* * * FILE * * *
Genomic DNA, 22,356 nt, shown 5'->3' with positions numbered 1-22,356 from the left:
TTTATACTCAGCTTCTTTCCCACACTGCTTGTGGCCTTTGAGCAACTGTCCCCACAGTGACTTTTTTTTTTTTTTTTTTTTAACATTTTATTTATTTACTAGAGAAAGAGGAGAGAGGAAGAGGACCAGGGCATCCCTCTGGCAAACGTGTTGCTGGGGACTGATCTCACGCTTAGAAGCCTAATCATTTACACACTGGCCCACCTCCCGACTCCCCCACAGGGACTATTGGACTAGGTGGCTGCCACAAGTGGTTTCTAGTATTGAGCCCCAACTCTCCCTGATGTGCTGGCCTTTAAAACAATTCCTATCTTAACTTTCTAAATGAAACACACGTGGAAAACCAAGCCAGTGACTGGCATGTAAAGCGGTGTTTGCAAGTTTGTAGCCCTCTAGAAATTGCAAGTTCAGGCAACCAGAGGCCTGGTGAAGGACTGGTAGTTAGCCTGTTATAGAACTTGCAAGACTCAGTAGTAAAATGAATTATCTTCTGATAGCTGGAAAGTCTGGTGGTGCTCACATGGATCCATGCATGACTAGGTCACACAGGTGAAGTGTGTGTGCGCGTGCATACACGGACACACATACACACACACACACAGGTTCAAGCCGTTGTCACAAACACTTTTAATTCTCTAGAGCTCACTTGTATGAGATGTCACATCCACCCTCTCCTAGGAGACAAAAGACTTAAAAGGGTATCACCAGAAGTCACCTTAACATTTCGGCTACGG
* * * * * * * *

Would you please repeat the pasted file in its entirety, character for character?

Genomic DNA, 22,356 nt, shown 5'->3' with positions numbered 1-22,356 from the left:
TTTATACTCAGCTTCTTTCCCACACTGCTTGTGGCCTTTGAGCAACTGTCCCCACAGTGACTTTTTTTTTTTTTTTTTTTTAACATTTTATTTATTTACTAGAGAAAGAGGAGAGAGGAAGAGGACCAGGGCATCCCTCTGGCAAACGTGTTGCTGGGGACTGATCTCACGCTTAGAAGCCTAATCATTTACACACTGGCCCACCTCCCGACTCCCCCACAGGGACTATTGGACTAGGTGGCTGCCACAAGTGGTTTCTAGTATTGAGCCCCAACTCTCCCTGATGTGCTGGCCTTTAAAACAATTCCTATCTTAACTTTCTAAATGAAACACACGTGGAAAACCAAGCCAGTGACTGGCATGTAAAGCGGTGTTTGCAAGTTTGTAGCCCTCTAGAAATTGCAAGTTCAGGCAACCAGAGGCCTGGTGAAGGACTGGTAGTTAGCCTGTTATAGAACTTGCAAGACTCAGTAGTAAAATGAATTATCTTCTGATAGCTGGAAAGTCTGGTGGTGCTCACATGGATCCATGCATGACTAGGTCACACAGGTGAAGTGTGTGTGCGCGTGCATACACGGACACACATACACACACACACACAGGTTCAAGCCGTTGTCACAAACACTTTTAATTCTCTAGAGCTCACTTGTATGAGATGTCACATCCACCCTCTCCTAGGAGACAAAAGACTTAAAAGGGTATCACCAGAAGTCACCTTAACATTTCGGCTACGG